This is one of the FICA’s many traps. Simply “preparing or planning” to publish forbidden content is also punishable by imprisonment, as made clear in section 19. This nuance says everything about a bill that clearly aims to intimidate the handful of independent media outlets and bloggers still trying to inform their fellow citizens, and to deter them from continuing.
This is also clear in sections 20, 21 and 22, which give the Ministry of Home Affairs the right to “prevent” the publication of any judgmental content by blocking the content itself, or by blocking any Internet address, app or social media.
The government will also be able to restrict access to certain content on platforms and even to force a platform to post content prepared by the government. The government will be able to exercise these prior censorship powers, which are totally arbitrary in nature, without reference to a judge and without any possibility of independent judicial recourse.
Judge and party
What FICA sections 92 to 101 say about appealing against decisions by the Ministry of Home Affairs is puzzling, to say the least. It says appeals should initially be submitted to the ministry itself, which thereby becomes judge and party in the same case. Plaintiffs dissatisfied with the ministry’s response can then appeal to a special court that has yet to be created and regulated – a task that is assigned to none other than the Ministry of Home Affairs.
The only possibility of effective legal appeal to an actual court is limited to alleged procedural violations. So, justice may be available on matters of form, but it is the government that will have the last word on matters of substance whenever a media outlet or blogger is subjected to prior censorship.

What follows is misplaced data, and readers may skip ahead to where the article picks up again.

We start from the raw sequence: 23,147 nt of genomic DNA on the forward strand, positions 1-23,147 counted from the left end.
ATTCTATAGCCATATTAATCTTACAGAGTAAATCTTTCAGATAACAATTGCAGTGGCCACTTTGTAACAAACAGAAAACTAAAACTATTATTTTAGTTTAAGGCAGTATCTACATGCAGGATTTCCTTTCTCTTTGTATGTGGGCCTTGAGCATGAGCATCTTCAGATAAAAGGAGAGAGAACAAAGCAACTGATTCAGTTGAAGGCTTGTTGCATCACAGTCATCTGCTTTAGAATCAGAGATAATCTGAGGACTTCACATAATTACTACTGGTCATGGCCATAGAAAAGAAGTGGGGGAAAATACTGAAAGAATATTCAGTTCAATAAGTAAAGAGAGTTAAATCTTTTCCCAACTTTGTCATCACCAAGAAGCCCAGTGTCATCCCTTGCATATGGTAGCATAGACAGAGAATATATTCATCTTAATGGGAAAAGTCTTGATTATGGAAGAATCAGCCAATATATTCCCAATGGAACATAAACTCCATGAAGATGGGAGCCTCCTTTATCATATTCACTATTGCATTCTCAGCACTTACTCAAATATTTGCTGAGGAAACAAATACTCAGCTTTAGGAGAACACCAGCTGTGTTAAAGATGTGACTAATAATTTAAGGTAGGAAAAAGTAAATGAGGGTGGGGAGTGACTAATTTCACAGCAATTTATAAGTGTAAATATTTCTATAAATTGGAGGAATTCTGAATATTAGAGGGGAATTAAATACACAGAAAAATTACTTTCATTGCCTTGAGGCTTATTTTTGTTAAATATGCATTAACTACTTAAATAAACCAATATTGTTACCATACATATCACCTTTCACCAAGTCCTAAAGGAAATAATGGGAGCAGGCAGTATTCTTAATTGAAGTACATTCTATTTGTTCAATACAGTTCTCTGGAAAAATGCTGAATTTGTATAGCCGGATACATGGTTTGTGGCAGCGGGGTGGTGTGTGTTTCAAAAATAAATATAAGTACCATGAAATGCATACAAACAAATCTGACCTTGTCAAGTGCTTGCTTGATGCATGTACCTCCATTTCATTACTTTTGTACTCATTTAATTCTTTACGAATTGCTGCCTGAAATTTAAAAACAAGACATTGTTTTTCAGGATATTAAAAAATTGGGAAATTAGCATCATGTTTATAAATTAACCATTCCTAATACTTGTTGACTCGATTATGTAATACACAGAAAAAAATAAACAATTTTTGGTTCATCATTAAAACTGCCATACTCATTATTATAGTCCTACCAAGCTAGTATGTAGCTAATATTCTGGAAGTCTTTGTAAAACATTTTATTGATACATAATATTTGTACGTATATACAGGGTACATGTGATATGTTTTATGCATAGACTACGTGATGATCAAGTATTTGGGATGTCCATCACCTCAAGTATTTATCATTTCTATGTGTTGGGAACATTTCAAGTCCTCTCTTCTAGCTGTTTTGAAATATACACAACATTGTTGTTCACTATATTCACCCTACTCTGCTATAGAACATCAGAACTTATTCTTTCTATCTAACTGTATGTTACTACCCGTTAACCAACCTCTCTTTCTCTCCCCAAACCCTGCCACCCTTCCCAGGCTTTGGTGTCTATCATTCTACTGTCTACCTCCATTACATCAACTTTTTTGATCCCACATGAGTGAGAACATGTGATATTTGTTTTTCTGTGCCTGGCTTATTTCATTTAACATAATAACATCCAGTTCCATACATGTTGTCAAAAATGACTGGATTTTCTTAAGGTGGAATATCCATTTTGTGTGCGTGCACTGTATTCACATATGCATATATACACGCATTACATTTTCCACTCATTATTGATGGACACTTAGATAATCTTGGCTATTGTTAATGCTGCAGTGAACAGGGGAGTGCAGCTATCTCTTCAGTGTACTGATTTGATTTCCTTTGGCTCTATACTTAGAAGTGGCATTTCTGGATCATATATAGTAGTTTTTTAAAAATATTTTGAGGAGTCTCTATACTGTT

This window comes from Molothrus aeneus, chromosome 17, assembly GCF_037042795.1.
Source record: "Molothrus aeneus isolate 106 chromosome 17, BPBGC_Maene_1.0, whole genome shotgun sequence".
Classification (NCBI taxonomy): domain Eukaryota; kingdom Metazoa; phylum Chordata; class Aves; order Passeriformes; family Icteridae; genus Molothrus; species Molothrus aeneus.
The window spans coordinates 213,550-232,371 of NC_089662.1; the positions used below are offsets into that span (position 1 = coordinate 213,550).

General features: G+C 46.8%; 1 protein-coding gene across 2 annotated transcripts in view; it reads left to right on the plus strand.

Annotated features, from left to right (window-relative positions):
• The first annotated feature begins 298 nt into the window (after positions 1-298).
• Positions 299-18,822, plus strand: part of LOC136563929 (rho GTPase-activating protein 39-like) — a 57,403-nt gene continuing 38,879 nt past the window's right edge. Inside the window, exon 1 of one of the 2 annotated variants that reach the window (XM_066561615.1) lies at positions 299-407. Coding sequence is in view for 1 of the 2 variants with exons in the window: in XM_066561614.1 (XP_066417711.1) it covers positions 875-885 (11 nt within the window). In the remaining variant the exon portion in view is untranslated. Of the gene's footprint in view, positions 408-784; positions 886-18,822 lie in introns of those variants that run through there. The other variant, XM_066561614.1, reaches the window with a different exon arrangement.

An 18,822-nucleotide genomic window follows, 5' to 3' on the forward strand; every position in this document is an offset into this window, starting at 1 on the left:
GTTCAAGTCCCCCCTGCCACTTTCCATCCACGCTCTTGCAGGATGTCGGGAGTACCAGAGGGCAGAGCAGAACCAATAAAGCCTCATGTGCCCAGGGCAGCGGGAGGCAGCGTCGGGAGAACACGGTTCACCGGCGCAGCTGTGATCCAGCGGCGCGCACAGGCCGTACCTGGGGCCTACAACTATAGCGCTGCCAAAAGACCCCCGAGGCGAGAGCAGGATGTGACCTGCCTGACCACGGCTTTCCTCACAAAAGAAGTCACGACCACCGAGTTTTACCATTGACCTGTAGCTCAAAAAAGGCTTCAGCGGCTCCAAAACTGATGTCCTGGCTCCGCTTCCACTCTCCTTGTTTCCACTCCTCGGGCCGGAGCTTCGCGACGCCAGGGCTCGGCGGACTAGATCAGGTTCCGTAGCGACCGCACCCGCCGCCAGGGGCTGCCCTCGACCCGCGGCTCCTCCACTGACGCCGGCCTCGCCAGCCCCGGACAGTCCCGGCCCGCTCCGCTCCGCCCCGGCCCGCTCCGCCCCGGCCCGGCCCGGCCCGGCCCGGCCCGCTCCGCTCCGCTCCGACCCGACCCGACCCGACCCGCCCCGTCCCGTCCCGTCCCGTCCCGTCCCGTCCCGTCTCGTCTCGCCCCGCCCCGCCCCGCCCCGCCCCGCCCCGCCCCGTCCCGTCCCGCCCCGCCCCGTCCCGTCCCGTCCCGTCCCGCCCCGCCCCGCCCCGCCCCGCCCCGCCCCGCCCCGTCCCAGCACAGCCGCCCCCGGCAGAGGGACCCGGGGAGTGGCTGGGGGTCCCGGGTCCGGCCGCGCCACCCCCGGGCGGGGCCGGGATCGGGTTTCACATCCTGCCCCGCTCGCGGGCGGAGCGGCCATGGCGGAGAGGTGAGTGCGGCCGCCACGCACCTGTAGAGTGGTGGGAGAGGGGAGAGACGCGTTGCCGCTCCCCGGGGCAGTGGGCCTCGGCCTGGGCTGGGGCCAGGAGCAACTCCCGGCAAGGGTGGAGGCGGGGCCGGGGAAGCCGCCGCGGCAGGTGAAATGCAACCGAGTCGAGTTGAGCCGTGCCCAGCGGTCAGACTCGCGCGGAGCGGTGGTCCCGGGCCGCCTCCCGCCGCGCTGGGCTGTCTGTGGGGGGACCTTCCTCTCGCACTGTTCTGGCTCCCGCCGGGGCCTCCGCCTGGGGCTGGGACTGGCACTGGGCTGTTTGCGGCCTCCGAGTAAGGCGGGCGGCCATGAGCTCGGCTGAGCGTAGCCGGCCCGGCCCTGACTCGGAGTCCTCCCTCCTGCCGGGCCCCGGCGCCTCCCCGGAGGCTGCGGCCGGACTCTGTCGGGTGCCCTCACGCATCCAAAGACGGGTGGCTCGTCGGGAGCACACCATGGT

It is clearly independent media outlets that the FICA is targeting on national sovereignty grounds. Foremost among these is The Online Citizen (TOC), one of the few Singaporean news sites providing the city state’s citizens with news not written by the government. As RSF reported last week, the site has been inaccessible since 16 September because its licence was suspended on the grounds of alleged “repeated failures” to provide full information about its sources of funding.
The agency that ordered its suspension claimed that its funding model could serve as “an avenue for foreign influence” although in reality the site is funded by readers who are subscribers, who pay for being able to read its stories and to see other online content. TOC editor Terry Xu drew attention to this nuance in the site’s defence, but it would no longer serve as a defence argument once the FICA is adopted.
Another of the government’s presumed targets is the New Naratif website, which covers all of Southeast Asia and whose editorial interest is therefore not limited to Singapore. Shortly after the FICA was submitted to parliament, New Naratif managing director Thum Ping Tjin, who is a Singaporean citizen, received “stern warnings” from the government about “illegal election activity”.
The police’s press statement made a point of noting that New Naratif has received foreign funding and has non-Singaporean members. As RSF showed in October of last year, the website and its director were targeted simply for covering the campaign preceding the July 2020 general election.
Ranked 160th out of 180 countries in RSF’s 2021 World Press Freedom Index, Singapore has been coloured black on the RSF press freedom map since 2020 as the situation is now classified as “very bad,” in part because of the draconian anti-fake news law adopted in 2019.
Help by sharing this information
Follow the news on Singapore
Don’t wait to be deprived of news before defending it!
Buy the photo album